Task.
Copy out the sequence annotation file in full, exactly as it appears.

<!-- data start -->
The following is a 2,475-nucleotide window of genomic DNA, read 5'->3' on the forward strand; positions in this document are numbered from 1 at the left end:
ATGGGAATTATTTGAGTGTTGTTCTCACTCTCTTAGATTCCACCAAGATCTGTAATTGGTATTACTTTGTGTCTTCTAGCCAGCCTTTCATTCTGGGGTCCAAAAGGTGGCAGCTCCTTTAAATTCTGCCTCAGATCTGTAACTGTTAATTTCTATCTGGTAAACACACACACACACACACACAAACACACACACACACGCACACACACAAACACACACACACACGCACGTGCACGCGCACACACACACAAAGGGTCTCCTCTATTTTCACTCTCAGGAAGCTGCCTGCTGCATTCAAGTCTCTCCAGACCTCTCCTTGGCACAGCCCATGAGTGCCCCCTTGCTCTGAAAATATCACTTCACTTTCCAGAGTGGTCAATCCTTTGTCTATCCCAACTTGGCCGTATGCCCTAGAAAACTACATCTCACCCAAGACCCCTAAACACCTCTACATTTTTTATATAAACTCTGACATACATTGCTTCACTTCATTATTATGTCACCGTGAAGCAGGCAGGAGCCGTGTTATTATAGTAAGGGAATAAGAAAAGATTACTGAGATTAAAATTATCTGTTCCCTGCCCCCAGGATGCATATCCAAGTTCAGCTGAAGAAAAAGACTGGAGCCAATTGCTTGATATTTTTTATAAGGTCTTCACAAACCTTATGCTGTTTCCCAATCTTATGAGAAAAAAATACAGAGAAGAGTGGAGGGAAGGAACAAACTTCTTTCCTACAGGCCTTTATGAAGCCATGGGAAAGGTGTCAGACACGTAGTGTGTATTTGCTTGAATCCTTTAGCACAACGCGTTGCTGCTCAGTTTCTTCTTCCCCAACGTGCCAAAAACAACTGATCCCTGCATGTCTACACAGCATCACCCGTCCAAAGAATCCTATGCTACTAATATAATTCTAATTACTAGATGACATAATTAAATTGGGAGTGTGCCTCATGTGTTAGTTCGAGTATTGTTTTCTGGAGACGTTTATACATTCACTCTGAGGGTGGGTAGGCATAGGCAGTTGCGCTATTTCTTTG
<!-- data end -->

The following is a 2,475-nucleotide window of genomic DNA, read 5'->3' on the forward strand; positions in this document are numbered from 1 at the left end:
ATGGGAATTATTTGAGTGTTGTTCTCACTCTCTTAGATTCCACCAAGATCTGTAATTGGTATTACTTTGTGTCTTCTAGCCAGCCTTTCATTCTGGGGTCCAAAAGGTGGCAGCTCCTTTAAATTCTGCCTCAGATCTGTAACTGTTAATTTCTATCTGGTAAACACACACACACACACACACAAACACACACACACACGCACACACACAAACACACACACACACGCACGTGCACGCGCACACACACACAAAGGGTCTCCTCTATTTTCACTCTCAGGAAGCTGCCTGCTGCATTCAAGTCTCTCCAGACCTCTCCTTGGCACAGCCCATGAGTGCCCCCTTGCTCTGAAAATATCACTTCACTTTCCAGAGTGGTCAATCCTTTGTCTATCCCAACTTGGCCGTATGCCCTAGAAAACTACATCTCACCCAAGACCCCTAAACACCTCTACATTTTTTATATAAACTCTGACATACATTGCTTCACTTCATTATTATGTCACCGTGAAGCAGGCAGGAGCCGTGTTATTATAGTAAGGGAATAAGAAAAGATTACTGAGATTAAAATTATCTGTTCCCTGCCCCCAGGATGCATATCCAAGTTCAGCTGAAGAAAAAGACTGGAGCCAATTGCTTGATATTTTTTATAAGGTCTTCACAAACCTTATGCTGTTTCCCAATCTTATGAGAAAAAAATACAGAGAAGAGTGGAGGGAAGGAACAAACTTCTTTCCTACAGGCCTTTATGAAGCCATGGGAAAGGTGTCAGACACGTAGTGTGTATTTGCTTGAATCCTTTAGCACAACGCGTTGCTGCTCAGTTTCTTCTTCCCCAACGTGCCAAAAACAACTGATCCCTGCATGTCTACACAGCATCACCCGTCCAAAGAATCCTATGCTACTAATATAATTCTAATTACTAGATGACATAATTAAATTGGGAGTGTGCCTCATGTGTTAGTTCGAGTATTGTTTTCTGGAGACGTTTATACATTCACTCTGAGGGTGGGTAGGCATAGGCAGTTGCGCTATTTCTTTG